If you’re dealing with acid reflux or gastroesophageal reflux disease, every meal can be a battle. Not only can regurgitated stomach acid be uncomfortable, it can actually be damaging to your esophageal canal and increase your risk of cancer, so it’s not something that should be ignored. Surgery can often help manually strengthen your esophageal sphincter so that stomach acid doesn’t make its way back into your esophagus, but some lifestyle changes can actually help get your acid reflux under control without the need for surgery. Below, we take a look at seven small adjustments you can try to help control your acid reflux without a surgical operation.
Reducing Acid Reflux Without Surgery
Here’s a look at some ways you can adjust your daily life to try to limit acid reflux flare ups and make your life less uncomfortable:
- Avoid Spicy and Greasy Foods – They may be some of your favorites, but they are more likely to cause an acid reflux flareup than healthier options. At a minimum, eat them in moderation and see how your body responds before diving into a larger portion, which brings us to our next point.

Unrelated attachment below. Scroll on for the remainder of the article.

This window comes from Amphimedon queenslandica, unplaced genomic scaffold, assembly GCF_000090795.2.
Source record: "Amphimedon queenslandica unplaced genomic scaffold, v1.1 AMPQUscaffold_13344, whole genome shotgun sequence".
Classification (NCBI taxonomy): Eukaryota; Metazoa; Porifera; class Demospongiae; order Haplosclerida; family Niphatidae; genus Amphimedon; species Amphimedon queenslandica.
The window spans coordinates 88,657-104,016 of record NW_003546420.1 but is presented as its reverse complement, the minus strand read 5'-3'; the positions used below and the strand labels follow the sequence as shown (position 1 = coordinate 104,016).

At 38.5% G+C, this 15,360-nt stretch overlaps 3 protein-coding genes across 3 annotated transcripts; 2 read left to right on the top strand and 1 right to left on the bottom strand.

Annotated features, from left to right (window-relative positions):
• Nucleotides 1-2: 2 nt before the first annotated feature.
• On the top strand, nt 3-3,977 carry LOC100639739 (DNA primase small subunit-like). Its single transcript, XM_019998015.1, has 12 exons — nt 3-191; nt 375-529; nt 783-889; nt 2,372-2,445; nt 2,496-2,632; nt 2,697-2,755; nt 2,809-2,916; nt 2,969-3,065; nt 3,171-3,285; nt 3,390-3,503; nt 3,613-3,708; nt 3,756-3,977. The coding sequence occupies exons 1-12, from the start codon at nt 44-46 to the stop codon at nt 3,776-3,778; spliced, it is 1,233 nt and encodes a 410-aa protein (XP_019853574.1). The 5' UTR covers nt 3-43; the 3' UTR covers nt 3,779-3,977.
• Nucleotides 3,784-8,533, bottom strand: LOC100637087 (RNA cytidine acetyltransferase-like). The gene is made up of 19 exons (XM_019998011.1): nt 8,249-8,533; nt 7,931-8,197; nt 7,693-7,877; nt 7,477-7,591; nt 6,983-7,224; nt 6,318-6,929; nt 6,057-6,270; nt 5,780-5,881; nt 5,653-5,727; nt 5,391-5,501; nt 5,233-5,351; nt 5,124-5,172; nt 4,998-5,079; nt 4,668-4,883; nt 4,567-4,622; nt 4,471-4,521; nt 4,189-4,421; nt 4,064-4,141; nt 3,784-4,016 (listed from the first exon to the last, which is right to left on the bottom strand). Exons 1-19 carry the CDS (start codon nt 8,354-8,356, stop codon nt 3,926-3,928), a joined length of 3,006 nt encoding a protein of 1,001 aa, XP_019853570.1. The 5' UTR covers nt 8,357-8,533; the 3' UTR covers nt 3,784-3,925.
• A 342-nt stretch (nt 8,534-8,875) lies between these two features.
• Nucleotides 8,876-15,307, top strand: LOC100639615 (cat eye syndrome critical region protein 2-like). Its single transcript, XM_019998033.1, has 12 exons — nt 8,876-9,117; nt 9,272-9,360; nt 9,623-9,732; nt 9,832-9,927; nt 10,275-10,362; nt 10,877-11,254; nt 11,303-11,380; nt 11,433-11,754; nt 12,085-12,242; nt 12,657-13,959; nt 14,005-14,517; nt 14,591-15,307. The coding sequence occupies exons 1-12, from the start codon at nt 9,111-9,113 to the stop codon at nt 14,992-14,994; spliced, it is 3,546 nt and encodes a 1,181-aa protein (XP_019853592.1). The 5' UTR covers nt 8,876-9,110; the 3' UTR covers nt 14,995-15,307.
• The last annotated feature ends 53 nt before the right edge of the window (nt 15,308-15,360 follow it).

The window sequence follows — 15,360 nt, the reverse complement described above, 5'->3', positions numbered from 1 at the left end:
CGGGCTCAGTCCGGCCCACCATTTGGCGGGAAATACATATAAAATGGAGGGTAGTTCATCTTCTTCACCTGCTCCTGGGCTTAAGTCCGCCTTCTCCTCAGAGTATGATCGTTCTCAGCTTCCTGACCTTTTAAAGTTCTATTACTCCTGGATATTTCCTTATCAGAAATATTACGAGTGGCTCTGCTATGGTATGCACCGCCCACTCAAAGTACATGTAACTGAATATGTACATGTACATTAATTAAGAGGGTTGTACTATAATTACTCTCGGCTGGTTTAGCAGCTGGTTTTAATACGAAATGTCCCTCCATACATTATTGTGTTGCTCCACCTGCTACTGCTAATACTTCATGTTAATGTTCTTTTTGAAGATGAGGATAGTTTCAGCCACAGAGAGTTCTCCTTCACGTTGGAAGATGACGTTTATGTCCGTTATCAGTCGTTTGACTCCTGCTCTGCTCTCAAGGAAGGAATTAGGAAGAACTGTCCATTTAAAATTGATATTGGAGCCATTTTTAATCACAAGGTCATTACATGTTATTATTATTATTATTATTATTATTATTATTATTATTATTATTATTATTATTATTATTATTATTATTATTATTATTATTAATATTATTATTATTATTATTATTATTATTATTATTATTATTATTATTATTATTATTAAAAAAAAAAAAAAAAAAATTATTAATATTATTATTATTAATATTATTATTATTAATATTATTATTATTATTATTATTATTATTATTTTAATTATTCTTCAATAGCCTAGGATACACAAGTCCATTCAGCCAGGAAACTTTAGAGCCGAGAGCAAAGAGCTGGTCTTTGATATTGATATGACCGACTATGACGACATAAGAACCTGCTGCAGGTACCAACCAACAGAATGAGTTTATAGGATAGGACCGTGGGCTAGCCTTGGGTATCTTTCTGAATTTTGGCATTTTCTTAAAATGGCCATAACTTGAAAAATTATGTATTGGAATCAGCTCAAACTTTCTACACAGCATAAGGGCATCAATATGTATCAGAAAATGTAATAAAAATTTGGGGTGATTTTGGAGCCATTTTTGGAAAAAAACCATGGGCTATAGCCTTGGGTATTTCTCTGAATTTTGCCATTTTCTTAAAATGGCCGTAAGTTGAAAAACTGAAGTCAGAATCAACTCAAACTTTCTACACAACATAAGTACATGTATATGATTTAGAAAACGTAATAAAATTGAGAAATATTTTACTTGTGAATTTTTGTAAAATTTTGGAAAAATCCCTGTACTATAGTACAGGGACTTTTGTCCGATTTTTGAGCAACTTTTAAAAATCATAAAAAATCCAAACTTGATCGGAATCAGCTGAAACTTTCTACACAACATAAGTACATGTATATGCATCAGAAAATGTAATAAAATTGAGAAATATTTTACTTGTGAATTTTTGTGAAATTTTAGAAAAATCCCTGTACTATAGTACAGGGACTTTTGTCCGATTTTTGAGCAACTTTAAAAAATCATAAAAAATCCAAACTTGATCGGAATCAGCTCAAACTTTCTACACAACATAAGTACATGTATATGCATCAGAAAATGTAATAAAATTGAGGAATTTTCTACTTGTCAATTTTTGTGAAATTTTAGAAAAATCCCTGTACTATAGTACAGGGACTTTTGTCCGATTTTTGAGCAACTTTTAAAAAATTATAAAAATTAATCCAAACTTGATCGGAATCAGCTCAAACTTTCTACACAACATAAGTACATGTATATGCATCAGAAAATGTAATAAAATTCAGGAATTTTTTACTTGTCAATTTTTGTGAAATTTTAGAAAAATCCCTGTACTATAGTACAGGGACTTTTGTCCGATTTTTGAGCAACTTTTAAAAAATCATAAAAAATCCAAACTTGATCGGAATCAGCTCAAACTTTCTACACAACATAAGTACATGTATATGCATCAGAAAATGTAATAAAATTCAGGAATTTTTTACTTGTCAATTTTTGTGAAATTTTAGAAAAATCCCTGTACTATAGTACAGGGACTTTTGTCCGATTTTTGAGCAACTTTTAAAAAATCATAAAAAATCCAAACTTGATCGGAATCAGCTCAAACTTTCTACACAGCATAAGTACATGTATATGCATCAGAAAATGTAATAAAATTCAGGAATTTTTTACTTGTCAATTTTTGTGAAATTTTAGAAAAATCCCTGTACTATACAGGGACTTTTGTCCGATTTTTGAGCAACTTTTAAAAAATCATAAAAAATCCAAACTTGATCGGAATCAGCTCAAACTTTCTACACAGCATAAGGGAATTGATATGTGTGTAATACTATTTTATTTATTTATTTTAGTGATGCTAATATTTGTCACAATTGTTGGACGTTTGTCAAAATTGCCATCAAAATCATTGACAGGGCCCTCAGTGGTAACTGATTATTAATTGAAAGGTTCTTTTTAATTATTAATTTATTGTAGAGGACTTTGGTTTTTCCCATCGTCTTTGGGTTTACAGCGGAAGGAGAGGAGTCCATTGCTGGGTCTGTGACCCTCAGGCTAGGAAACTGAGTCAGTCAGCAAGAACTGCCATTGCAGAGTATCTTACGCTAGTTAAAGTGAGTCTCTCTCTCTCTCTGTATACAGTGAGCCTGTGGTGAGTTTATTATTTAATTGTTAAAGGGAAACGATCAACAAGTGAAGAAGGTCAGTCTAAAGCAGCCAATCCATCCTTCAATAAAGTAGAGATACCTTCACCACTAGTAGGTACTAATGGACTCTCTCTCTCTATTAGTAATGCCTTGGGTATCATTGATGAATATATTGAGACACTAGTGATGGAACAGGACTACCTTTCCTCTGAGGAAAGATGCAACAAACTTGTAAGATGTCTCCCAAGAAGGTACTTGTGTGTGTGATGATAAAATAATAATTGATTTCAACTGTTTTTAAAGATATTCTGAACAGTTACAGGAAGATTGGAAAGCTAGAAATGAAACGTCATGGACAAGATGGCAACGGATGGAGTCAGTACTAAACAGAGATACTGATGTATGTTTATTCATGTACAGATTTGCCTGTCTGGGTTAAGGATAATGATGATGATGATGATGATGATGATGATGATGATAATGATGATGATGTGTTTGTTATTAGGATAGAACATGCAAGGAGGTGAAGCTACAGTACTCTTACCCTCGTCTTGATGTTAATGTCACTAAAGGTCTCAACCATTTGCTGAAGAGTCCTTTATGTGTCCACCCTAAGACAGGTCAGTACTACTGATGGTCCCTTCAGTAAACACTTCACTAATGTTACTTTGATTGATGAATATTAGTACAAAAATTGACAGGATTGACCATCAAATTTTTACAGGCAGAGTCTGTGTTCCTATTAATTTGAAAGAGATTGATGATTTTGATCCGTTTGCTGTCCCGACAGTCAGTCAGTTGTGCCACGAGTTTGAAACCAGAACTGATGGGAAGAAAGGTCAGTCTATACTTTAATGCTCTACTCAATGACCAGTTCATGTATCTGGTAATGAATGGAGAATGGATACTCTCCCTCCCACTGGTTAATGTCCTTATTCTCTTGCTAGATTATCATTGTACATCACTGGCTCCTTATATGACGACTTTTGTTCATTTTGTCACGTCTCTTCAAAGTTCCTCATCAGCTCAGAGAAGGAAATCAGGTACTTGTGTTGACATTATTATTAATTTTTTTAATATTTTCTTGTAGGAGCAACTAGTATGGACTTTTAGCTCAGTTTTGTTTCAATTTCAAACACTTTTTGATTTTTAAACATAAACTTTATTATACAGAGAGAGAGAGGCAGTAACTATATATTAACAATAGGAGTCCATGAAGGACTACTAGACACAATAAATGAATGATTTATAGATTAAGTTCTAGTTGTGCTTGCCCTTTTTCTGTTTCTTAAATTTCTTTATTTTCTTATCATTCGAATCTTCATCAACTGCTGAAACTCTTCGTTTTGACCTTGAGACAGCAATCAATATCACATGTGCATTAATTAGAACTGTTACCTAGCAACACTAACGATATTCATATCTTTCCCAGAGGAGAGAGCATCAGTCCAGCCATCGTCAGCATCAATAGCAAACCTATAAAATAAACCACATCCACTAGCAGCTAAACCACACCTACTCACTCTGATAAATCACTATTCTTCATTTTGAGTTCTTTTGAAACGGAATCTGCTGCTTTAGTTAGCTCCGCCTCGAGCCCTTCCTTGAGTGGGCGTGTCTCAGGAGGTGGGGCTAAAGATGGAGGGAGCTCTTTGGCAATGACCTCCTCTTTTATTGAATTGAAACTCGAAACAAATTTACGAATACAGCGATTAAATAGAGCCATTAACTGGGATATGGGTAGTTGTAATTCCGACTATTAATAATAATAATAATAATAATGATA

- Eat More Smaller Meals – Large meals that can leave you feeling bloated can also increase your risk of acid reflux. More smaller meals instead of a few large meals throughout the day can help keep your acid reflux under control.
- Avoid Alcohol and Carbonation – Beer and carbonation can lead to burping, which can bring stomach acid back up into your esophageal canal. If you’re going to drink these liquids, do so in moderation and consider drinking them alongside a water which can decrease bloating and burping.
- No Late Night Snacking – If you eat late at night, stomach acid may still be working to break down these food particles when you lay down at the end of the night. Gravity naturally helps keep stomach acid from coming back up your esophageal canal, but if you’re lying down, it’s easier for it to make its way back up, leading to a painful nighttime flareup.
- Weight Loss – Excess weight puts increased pressure on your abdomen, making stomach acid backflow more likely. Losing even a little bit of weight can go a long way in helping control your symptoms.
- Give Up Smoking – Smoking can relax your esophageal sphincter, making it harder for it to do its job when necessary. Giving up smoking can help to strengthen this muscle and seal off the potential entry point for stomach acid to make its way back up your esophagus.
- Medication – Some patients find that despite their best efforts, they still experience some painful acid reflux flare ups. They may be candidates for medications that can help neutralize stomach acid or provide additional protection to the lining of your esophageal canal.
If you keep these seven tips in mind, we’re confident that you’ll find more control over your acid reflux. If you’re still having symptoms or want to see if more can be done, we can go over your surgical options as well. For more information, reach out to Bhatti GI Consultants, P.A. today.